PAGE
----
Coming Out Muslim: Radical Acts of Love is a storytelling performance featuring Wazina Zondon (part of the Outlist cast) and Terna Tilley-Gyado. The show is usually accompanied by a talkback and/or one of a variety of social justice workshops we facilitate on issues ranging from Islamophobia and homophobia to Faith and Sexuality. We are organizing our Fall 2013 tour now! Please contact us if you are interested in bringing COM to your community.
Please enjoy the offering here, which are all in service of the possibility of each of us being as we are.
As lovers of Allah and humanity, we are committed to liberation and freedom for queer Muslims, and all who stand at the intersections of identities, to be the shining souls we are, our light unimpeded by anyone s prejudices, threats, “you can’t”s and “you shouldn’t”s. We are real. We are.
For me, being both has never been a source of internal conflict. I’ve never felt Islam asks me to be something other than what I am. If Allah is closer than my own jugular vein, is the creator of my heart–ya Khalaq! ya Bari! Ya Mussawir!–the source of its blood and beat, how could I despise myself?
Coming Out Muslim: Radical Acts of Love, captures stories and experiences of being at the intersections of Islam and queerness and its relationship to family, lovers, one’s sense of self and relationship with our faith. Terna and Wazina utilize traditional storytelling and conversation as the medium for exploring the broad range of their experiences as queer Muslims. The stories Coming Out Muslim tell range from tales about other people’s theories about where queerness comes from, the gifts of being queer and Muslim, the tension between one’s culture and religion, and love—romantic and spiritual. Coming Out Muslim is both funny and poignant.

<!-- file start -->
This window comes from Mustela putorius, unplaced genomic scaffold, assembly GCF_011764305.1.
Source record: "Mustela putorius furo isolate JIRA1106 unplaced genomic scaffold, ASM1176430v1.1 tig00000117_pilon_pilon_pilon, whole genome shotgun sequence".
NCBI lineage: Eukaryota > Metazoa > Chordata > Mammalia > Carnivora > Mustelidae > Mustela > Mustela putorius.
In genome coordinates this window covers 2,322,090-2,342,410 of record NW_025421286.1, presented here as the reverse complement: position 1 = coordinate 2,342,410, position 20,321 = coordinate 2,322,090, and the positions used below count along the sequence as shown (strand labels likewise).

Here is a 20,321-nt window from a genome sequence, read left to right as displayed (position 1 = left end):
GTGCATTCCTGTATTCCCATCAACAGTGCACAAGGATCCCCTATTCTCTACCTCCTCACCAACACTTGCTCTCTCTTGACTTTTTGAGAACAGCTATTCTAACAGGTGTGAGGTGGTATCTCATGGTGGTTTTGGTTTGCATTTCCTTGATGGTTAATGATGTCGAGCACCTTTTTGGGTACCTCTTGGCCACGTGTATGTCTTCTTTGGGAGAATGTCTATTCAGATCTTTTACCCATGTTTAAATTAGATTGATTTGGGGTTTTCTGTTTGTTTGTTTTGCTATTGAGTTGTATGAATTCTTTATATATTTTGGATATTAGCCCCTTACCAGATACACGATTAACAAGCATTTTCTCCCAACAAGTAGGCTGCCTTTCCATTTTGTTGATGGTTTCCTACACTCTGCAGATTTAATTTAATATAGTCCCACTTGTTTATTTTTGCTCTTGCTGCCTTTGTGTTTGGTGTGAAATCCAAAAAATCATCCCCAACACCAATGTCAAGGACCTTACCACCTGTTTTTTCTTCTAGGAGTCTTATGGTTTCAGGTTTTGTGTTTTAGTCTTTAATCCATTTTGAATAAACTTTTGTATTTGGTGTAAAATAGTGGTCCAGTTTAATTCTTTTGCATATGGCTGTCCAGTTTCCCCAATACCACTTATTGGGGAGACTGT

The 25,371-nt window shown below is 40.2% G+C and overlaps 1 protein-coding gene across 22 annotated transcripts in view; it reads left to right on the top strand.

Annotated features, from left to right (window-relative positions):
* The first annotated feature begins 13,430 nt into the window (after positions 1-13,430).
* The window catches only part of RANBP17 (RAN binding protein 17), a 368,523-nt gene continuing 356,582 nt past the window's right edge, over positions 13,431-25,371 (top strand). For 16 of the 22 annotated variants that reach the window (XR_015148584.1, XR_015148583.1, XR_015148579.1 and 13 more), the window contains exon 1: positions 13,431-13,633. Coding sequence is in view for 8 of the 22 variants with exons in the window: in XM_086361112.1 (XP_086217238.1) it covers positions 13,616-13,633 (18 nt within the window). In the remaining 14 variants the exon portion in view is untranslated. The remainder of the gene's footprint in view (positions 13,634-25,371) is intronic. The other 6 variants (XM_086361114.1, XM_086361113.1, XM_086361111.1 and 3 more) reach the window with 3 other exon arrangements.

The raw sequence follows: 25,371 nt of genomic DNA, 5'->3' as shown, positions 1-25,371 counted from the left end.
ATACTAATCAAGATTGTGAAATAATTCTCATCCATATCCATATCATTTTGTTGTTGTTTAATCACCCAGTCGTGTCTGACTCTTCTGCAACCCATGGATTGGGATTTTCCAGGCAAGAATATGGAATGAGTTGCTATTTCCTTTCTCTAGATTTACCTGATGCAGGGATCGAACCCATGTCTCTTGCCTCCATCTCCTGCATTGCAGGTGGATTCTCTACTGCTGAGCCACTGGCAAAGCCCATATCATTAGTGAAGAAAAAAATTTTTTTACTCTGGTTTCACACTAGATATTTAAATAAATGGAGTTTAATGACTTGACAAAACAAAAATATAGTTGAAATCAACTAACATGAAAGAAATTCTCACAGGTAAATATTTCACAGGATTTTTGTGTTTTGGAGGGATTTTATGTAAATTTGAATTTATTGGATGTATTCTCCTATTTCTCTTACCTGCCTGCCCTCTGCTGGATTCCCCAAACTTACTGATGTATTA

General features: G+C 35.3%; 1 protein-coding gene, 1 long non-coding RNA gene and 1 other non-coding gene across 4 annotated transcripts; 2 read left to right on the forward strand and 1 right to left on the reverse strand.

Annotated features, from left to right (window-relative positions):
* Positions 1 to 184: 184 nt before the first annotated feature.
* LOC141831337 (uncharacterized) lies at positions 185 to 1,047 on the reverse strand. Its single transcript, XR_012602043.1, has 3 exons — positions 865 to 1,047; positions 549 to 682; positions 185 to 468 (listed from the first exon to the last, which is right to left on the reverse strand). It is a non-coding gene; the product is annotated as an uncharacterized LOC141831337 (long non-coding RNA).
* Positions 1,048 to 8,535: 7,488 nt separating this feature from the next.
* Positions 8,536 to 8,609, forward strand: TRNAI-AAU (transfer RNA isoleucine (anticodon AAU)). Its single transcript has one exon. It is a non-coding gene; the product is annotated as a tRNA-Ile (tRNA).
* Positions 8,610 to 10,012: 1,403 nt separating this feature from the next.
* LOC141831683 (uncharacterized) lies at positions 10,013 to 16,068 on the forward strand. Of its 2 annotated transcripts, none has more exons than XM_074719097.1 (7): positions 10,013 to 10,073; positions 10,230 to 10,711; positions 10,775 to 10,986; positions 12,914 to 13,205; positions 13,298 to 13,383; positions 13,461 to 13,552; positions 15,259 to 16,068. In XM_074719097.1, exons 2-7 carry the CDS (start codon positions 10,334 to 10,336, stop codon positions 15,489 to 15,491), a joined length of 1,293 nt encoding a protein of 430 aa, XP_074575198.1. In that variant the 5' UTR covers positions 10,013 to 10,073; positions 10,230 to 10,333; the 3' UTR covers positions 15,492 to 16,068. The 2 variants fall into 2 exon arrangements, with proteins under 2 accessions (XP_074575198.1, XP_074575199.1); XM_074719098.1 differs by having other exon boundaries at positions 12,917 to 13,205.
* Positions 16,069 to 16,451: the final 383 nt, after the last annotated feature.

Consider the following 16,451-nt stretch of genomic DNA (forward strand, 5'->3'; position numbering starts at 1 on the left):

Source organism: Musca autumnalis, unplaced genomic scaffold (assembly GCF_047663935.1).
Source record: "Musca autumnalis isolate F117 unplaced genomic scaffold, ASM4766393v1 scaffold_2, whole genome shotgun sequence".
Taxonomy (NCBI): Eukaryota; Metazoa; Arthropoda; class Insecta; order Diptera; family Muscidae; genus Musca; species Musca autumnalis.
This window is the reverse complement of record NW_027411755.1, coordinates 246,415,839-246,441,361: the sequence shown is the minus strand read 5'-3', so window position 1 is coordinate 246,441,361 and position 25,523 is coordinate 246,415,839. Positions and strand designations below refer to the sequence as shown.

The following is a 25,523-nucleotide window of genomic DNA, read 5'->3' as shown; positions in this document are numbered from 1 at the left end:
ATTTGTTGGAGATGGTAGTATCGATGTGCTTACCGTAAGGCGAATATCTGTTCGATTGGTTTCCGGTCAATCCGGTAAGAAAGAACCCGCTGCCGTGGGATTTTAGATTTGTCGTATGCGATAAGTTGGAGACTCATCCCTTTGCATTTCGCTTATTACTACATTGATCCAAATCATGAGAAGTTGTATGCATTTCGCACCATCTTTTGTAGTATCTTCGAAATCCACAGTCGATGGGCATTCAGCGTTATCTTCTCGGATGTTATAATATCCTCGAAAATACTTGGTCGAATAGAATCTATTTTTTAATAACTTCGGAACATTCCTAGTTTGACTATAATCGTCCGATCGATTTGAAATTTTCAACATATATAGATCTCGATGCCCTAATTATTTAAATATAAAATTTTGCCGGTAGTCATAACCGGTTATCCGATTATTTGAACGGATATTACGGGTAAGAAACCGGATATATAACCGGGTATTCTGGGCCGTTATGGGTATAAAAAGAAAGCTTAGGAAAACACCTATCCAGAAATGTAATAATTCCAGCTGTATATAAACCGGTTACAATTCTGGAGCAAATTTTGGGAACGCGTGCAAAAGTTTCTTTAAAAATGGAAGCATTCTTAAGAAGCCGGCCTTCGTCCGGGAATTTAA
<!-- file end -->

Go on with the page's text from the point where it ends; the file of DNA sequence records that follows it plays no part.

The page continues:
In January of 2011, we co-facilitated a series of inquiry to action groups (ItAGs) through the New York Collective of Radical Educators (NYCoRE) on Islamophobia. Our intention was to provide a foundation of understanding about Islam and the varied experiences and diversity in the interpretation and “doing” of Islam. In our journey, we met Laura Marie Thompson who asked us to collaborate on a project celebrating the lives and experiences of queer Muslims at the 7th Street Gallery at Middle Collegiate Church. All three of us felt strongly about a visual gallery to make public and express the diversity in the faces of queer Muslims. Coming Out Muslim would be about making visible our often invisible identities.
Later in October 2011, under the guidance and support of Laura Marie, we decided to take our stories to the stage at WOW Cafe Theater in the East Village. We never anticipated that the show would have the impact that it did or that it would be received with open arms, providing it with the momentum keep performing and educating,